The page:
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The Difference Between a Panic Attack and Trauma Flashback (and How to Deal With Them)

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Panic attack vs. flashback — or is it both?

I had a medical procedure, recently. I had been waiting for it since March. I knew it would be invasive and tried to stay in the present and talk myself through it.

• What is PTSD?

However, I wasn’t able to complete it awake and an alternative choice was offered to me, when I spoke plainly and candidly as I told the surgeon. “I have a history of trauma. You cannot put anything down my throat. I cannot do this without sedation. Is there another way?”

I am grateful she respected my wishes. I am also grateful she acknowledged why it would be so hard for me, and that I wasn’t alone. In fact many patients had expressed similar sentiments with much regularity.

I think when people hear the word flashback, they often think it means remembering something bad.

It’s more than that. It is rather a reaction to the memory, that has been manifested often for years in the body.

For myself, a trauma flashback reaction begins with ringing in my ears, tunnel vision, a lump in my throat, difficulty swallowing and breathing, feeling light headed, nauseous, profuse sweating, an accelerated heart rate akin to being on a treadmill, restless legs and trouble remaining seated — a prompt from my primal brain to fight, flee or freeze. But these are only the physical manifestations.

Mentally: Often the fear becomes so intense that people dissociate and are unsure of where they are or what they are doing or will forget what they were doing before it happened. It can be hard to distinguish between trauma time and the present when a flashback is occurring! The brain experiences something that connects a dot.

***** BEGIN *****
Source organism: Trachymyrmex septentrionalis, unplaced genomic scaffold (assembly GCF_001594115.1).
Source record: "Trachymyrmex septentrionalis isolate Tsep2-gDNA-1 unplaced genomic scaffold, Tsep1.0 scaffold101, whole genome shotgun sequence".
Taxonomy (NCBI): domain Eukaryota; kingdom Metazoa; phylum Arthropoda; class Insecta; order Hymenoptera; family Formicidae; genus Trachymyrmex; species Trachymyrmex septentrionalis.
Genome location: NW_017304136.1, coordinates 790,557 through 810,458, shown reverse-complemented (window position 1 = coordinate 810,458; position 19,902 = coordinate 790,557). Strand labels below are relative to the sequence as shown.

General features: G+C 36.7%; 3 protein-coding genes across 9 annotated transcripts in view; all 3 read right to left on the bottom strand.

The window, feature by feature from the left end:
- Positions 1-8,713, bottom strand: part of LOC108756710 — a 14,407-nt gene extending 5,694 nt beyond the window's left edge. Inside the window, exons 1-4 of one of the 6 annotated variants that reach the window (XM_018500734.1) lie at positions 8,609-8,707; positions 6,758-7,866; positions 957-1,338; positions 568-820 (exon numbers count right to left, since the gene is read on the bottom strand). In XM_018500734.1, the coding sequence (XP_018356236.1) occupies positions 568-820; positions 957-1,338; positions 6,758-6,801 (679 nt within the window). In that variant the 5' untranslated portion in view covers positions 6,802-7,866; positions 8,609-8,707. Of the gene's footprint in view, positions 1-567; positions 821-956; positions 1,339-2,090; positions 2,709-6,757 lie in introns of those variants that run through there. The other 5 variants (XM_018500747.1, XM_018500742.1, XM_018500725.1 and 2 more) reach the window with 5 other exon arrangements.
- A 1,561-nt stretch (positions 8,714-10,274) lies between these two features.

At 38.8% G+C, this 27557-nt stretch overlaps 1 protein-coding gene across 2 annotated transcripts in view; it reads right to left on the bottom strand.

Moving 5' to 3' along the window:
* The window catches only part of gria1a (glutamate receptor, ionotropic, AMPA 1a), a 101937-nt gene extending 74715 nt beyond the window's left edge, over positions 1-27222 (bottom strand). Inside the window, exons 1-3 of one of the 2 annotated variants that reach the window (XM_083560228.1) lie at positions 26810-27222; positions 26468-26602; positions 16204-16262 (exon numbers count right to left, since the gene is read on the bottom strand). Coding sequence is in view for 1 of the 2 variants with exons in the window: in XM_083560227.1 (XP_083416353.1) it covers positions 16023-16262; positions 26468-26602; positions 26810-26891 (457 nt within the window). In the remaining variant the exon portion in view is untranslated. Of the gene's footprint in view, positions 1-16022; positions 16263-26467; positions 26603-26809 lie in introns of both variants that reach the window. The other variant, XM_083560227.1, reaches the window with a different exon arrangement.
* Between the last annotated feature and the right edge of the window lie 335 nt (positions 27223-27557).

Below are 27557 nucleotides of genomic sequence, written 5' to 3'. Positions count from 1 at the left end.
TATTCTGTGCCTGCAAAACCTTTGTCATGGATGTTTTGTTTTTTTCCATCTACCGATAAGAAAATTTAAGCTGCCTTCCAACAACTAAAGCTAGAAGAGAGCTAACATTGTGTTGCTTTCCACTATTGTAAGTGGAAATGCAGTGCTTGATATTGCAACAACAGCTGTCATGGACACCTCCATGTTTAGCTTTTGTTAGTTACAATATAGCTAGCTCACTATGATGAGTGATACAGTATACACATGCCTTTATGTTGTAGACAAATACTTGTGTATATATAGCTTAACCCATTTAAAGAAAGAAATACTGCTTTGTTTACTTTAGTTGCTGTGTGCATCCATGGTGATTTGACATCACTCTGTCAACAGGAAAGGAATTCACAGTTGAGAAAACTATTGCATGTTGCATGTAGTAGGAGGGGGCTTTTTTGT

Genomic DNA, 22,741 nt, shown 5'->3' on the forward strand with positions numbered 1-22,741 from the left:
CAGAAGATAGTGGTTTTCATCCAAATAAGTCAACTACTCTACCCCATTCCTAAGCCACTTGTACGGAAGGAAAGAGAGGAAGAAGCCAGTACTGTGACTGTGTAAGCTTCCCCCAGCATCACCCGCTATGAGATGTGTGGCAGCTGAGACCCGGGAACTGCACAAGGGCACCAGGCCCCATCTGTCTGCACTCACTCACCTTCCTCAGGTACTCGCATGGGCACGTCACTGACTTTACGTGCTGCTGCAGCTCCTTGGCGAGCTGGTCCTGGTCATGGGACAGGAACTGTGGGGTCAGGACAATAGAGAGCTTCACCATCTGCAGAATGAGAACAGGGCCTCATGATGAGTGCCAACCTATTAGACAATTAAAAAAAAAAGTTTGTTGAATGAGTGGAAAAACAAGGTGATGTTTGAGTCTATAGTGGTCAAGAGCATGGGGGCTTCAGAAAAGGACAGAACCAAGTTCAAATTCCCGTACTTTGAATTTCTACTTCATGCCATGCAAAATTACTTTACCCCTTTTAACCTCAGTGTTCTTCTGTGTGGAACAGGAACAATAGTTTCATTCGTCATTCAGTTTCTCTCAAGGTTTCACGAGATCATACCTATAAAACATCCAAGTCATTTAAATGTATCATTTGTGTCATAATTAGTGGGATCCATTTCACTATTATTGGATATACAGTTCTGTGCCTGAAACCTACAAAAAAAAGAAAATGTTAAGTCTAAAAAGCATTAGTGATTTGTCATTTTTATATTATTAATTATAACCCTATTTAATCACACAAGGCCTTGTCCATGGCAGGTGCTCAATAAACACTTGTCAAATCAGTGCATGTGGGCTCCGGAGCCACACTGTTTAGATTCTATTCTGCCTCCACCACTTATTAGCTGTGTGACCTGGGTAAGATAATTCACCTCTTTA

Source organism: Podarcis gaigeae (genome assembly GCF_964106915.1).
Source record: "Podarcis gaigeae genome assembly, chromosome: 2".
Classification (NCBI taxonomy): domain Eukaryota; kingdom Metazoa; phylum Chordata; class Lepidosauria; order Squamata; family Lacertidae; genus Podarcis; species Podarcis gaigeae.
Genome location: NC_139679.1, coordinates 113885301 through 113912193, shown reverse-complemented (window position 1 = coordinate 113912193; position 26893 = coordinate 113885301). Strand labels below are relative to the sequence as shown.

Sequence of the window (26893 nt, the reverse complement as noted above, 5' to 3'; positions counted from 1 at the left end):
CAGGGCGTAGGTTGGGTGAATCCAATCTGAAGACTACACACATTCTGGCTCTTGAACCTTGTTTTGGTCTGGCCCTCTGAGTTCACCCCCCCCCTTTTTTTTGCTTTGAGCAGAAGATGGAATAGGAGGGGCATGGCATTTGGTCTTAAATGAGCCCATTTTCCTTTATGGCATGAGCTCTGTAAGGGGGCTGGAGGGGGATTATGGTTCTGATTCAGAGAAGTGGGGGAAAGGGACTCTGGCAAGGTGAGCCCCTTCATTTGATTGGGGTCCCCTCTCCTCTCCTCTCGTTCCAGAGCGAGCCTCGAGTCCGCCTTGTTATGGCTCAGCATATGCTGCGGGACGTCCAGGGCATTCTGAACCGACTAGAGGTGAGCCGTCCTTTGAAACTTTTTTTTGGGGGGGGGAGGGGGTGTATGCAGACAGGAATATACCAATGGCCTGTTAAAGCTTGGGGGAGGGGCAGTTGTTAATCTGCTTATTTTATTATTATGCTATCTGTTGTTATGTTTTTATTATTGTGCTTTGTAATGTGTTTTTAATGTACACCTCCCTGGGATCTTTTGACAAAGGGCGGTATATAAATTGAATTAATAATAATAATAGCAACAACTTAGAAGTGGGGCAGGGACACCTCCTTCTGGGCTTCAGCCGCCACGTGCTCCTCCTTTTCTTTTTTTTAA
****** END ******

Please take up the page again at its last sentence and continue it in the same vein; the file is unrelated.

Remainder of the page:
For myself, sometimes that can be when there is someone who looks like a past offender or may be related to them, the smell of certain alcoholic beverages on someone’s breath, certain air fresheners or a person’s cologne, the color yellow. In my experience, these can open up a carefully secured file in my brain of old memories that make it feel like it is happening now — all over again.

A flashback is not just remembering a traumatic event. It is being forced to re-live and re-experience it over and over and over again. It is not the same as anxiety or a panic attack — I have both of those as well!

The key difference is that generalized anxiety is the fear of the unknown and post-traumatic stress disorder (PTSD) is the fear of what we already know!

A lot of people confuse panic attacks with flashbacks.

Panic attacks can evoke almost all the same physiological responses and they are scary AF, but they are not always associated with memory or past trauma. Often, they are stressed-induced or the reason is subconscious and the person is unaware of the trigger. Or they can come on out of nowhere, usually in the worst places possible, like events and in the checkout line at the grocery store. (From experience, it does get you to the front of the line quickly.) Thankfully they often pass faster than flashbacks as well, but it sure as hell doesn’t feel like it at the time. Many people compare a severe panic attack to their thoughts of what dying might feel like. I concur.

Here are a few things describing the difference between them and how to deal with them.

In a panic attack, people tend to need to reduce their amount of external stimuli. They may feel the need to leave where they are and get to a safe place like a bedroom or their car or a washroom. Often they need a quiet space where they can use deep diaphragmatic breathing, deep enough to pull the belly in and exhaling long enough to puff the belly out.

Some use a grounding object like a ring they spin on their finger, a rock in their pocket to run their fingers over its edges. Or they can implement self talk as assurance: “I’m in the Walmart parking lot — I’m safe. It’s just a panic attack. This will pass. Breathe. Relax your shoulders. Open and close your fist. Focus on your safe place.” Some close their eyes, some do not as it can increase dissociation from the present (I don’t). For myself my safe place is on a beach at sunset hearing the waves kiss the shore. If none of those things work and you have medication — you may or may not need to take it and do so with zero shame!